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The NFL draft is heavy on cornerback talent. Will the Commanders capitalize?

Oregon cornerback Christian Gonzalez, shown at the Ducks' pro day in March, is one of the top prospects at his position in the NFL draft. (Amanda Loman/AP)
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During the first wave of free agency, the Washington Commanders addressed several glaring needs — offensive line, cornerback and linebacker — and lessened the pressure to use the 16th pick in April’s NFL draft on one of those positions.

The additions should allow the Commanders to develop multiple plans for the draft and to act more from conviction than desperation. And even though they don’t have to pick a guard, tackle or cornerback in the first round, they still seem likely to, given the team’s roster and the draft’s strengths.

Of the three positions, cornerback may make the most sense. Washington’s additions in free agency (Cameron Dantzler and Danny Johnson) aren’t as solid as the players they added on the line (Andrew Wylie and Nick Gates). The team’s new cornerbacks are talented, but over the years, they’ve struggled and been benched (Dantzler with the Minnesota Vikings) or repeatedly been passed over for starting jobs (Johnson with Washington).

And there’s a lot of talent in the draft.

Commanders focus on O-line, secondary, linebackers as free agency opens

“It’s a really good group of corners,” NFL Network analyst Daniel Jeremiah said. He doesn’t think there’s an elite prospect in the class, such as the Denver Broncos’ Patrick Surtain II in 2021 or the New York Jets’ Sauce Gardner in 2022, but he graded 20 cornerbacks as being worthy of a pick in the first three rounds.

“Which is a big number,” Jeremiah added. “Those [20] guys are all starters.”

Many draft experts see a clear first tier of prospects: In some order, Illinois’ Devon Witherspoon (5-foot-11, 181 pounds), Oregon’s Christian Gonzalez (6-1, 197) and Penn State’s Joey Porter Jr. (6-2, 193). It’s possible none of them will be there at No. 16. But if the quarterback market continues heating up — if, as several analysts project, three or four passers go in the top 15 — then one of those top cornerbacks (or a top tackle) could slide to Washington.

Though it’s unclear what type of cornerback the Commanders would prefer, outside or slot, it’s clear they’re interested in the position. At the combine they held formal interviews with the top prospects, and before the draft they’ll probably host at least a few more for what are known as “top 30” visits. Minnesota’s Terell Smith (6-0, 204), who could be a mid-round selection, recently told the Draft Network that he’s scheduled to make a trip to Washington’s headquarters.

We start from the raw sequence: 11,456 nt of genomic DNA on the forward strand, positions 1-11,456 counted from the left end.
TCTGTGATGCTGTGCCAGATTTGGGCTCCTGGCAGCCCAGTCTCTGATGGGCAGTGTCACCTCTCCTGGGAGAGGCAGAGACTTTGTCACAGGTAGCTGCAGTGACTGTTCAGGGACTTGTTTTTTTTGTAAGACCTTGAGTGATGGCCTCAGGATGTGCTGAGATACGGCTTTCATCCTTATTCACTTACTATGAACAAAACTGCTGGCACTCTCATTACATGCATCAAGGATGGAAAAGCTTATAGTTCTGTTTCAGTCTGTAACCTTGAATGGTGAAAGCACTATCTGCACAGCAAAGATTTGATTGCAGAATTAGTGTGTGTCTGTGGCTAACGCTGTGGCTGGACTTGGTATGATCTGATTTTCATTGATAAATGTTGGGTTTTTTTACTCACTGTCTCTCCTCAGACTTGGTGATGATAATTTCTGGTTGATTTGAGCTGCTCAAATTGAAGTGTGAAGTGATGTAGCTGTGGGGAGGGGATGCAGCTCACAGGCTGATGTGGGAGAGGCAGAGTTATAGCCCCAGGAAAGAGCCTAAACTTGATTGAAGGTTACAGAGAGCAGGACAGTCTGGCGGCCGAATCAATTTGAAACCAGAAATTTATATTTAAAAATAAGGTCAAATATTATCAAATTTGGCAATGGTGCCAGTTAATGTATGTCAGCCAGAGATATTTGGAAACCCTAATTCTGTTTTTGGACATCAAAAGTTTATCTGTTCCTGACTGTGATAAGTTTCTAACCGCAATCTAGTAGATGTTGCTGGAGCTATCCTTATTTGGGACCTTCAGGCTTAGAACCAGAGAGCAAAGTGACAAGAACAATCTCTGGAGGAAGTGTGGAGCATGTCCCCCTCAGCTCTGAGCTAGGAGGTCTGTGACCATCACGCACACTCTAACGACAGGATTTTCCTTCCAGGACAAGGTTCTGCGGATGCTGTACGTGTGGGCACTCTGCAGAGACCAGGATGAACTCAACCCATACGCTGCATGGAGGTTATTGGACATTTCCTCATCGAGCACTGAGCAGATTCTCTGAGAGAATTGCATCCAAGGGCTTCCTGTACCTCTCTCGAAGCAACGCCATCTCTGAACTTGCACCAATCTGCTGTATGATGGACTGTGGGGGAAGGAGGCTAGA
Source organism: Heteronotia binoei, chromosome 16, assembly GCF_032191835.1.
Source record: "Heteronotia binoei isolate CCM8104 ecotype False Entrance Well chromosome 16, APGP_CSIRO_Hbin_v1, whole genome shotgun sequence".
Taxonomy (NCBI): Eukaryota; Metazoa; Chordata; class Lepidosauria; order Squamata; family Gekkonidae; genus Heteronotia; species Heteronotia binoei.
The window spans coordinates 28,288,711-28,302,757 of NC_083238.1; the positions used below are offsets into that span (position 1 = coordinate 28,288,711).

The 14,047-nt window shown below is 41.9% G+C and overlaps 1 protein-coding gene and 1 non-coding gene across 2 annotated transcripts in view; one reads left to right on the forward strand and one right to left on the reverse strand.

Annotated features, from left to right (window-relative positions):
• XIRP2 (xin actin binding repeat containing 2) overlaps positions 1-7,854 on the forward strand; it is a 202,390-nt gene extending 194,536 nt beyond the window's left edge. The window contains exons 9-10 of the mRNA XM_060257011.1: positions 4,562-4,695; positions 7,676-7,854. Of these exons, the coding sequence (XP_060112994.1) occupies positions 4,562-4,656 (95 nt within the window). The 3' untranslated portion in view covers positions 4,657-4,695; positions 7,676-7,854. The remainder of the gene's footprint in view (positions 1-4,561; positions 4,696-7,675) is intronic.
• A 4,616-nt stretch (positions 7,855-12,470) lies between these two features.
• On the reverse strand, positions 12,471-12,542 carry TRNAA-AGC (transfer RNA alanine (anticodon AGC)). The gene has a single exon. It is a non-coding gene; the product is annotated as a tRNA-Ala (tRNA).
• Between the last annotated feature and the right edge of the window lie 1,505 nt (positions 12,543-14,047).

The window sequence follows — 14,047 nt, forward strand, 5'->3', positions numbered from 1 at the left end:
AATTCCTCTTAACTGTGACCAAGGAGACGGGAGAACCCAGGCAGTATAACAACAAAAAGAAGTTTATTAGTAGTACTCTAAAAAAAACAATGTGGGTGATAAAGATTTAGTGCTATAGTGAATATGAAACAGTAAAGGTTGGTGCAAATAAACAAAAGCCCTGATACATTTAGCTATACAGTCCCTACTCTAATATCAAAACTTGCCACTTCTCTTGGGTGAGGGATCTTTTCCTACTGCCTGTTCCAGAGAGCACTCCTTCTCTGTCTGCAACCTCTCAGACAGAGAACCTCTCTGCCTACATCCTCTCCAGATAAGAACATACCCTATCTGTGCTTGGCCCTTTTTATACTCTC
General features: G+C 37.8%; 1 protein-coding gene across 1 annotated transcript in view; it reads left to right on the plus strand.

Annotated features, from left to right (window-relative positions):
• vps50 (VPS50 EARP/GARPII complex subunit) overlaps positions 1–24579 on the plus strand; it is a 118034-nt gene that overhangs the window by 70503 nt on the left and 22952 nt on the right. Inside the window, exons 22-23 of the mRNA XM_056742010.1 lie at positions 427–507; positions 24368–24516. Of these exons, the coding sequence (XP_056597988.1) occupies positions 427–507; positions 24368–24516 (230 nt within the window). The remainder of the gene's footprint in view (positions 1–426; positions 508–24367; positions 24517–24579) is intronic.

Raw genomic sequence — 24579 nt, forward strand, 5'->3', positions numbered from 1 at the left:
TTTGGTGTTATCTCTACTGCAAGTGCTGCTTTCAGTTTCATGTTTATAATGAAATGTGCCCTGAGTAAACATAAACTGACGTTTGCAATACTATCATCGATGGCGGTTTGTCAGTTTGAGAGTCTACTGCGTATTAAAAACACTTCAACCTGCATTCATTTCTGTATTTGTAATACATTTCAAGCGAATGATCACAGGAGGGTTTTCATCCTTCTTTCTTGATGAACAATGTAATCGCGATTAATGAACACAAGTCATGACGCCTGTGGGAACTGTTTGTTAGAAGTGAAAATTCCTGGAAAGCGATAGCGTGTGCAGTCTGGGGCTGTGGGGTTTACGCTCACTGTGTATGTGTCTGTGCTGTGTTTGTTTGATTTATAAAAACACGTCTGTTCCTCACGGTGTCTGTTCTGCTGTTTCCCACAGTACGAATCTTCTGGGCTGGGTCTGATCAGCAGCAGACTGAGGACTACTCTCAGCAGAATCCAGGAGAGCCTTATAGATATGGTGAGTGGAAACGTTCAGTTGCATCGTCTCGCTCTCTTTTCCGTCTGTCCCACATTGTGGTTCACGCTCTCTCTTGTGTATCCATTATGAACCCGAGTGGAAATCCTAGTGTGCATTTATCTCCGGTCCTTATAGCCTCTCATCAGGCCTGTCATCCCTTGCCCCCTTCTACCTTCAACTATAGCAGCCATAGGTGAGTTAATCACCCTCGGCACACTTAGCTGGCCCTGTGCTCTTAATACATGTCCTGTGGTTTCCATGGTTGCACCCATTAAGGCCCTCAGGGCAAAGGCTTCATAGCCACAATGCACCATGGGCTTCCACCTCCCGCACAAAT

In addition to the pro day circuit, Commanders executives probably will watch Witherspoon at his personal workout April 5. The senior, one of the most physical cornerbacks in the draft, hasn’t done any on-field drills during the pre-draft process because of a hamstring injury.

In a recent mock draft, ESPN analyst Mel Kiper Jr. suggested another candidate at No. 16: Mississippi State’s Emmanuel Forbes. At 6-1 and 166 pounds, the junior is exceptionally thin; he’ll be the second-lightest defensive back drafted since at least 2000 (after Lamont Brightful, who weighed 160 pounds in 2002), according to TruMedia. But Forbes never missed a game in college, and Kiper pointed out he has elite speed (4.35-second 40-yard dash).

“Some teams will be scared off by his size. The Commanders should capitalize,” Kiper wrote. “Forbes is a [ballhawk] who picked off 14 passes over the past three seasons — one of those was a pick-six off [top quarterback prospect] Will Levis — and could be an all-pro player. He has gone up against some of college football’s best wideouts and consistently held his own.”

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If the Commanders trade down in the first round, as they did last year, they would probably still be in range for the second tier of cornerbacks. Analysts project Forbes, Maryland’s Deonte Banks (6-0, 197) and Georgia’s Kelee Ringo (6-2, 207) to go in the late first or early second round. Washington also could target Alabama slot cornerback Brian Branch (6-0, 190).

If Washington uses its first pick on another position, it will have to sort through the bunched-up third and fourth tiers to find a cornerback later. There are several smaller slot candidates — Utah’s Clark Phillips III (5-9, 184), TCU’s Tre’Vius Hodges-Tomlinson (5-8, 178), Michigan’s DJ Turner (5-11, 178) — and plenty of bigger prospects outside. Of those bigger cornerbacks, analysts seem to favor South Carolina’s Cam Smith (6-0, 180), Miami’s Tyrique Stevenson (6-0, 198), Syracuse’s Garrett Williams (5-10, 192) and Alabama’s Eli Ricks (6-2, 188).

One player who could attract the Commanders’ attention is Kansas State’s Julius Brents (6-2, 198). In Indianapolis, his wingspan measured 82⅝ inches, the longest of any defensive back since at least 1999, according to the Mockdraftable database. Washington’s front office likes length — it’s the primary reason Benjamin St-Juste forced a game-winning pass breakup in Chicago last season — and Brents could pair well with him outside.

No matter how the Commanders address the position, it’s clear it should be addressed. On a conference call in February, Jeremiah described the Philadelphia Eagles’ outlook on defense, and it didn’t sound too different from the mind-set in Washington.

“I think finding somebody on the back end that could take the ball away, that could help their cause,” he said. “… Everything is about winning a Super Bowl and trying to beat these elite quarterbacks, and you do that with pass rushers and corners.”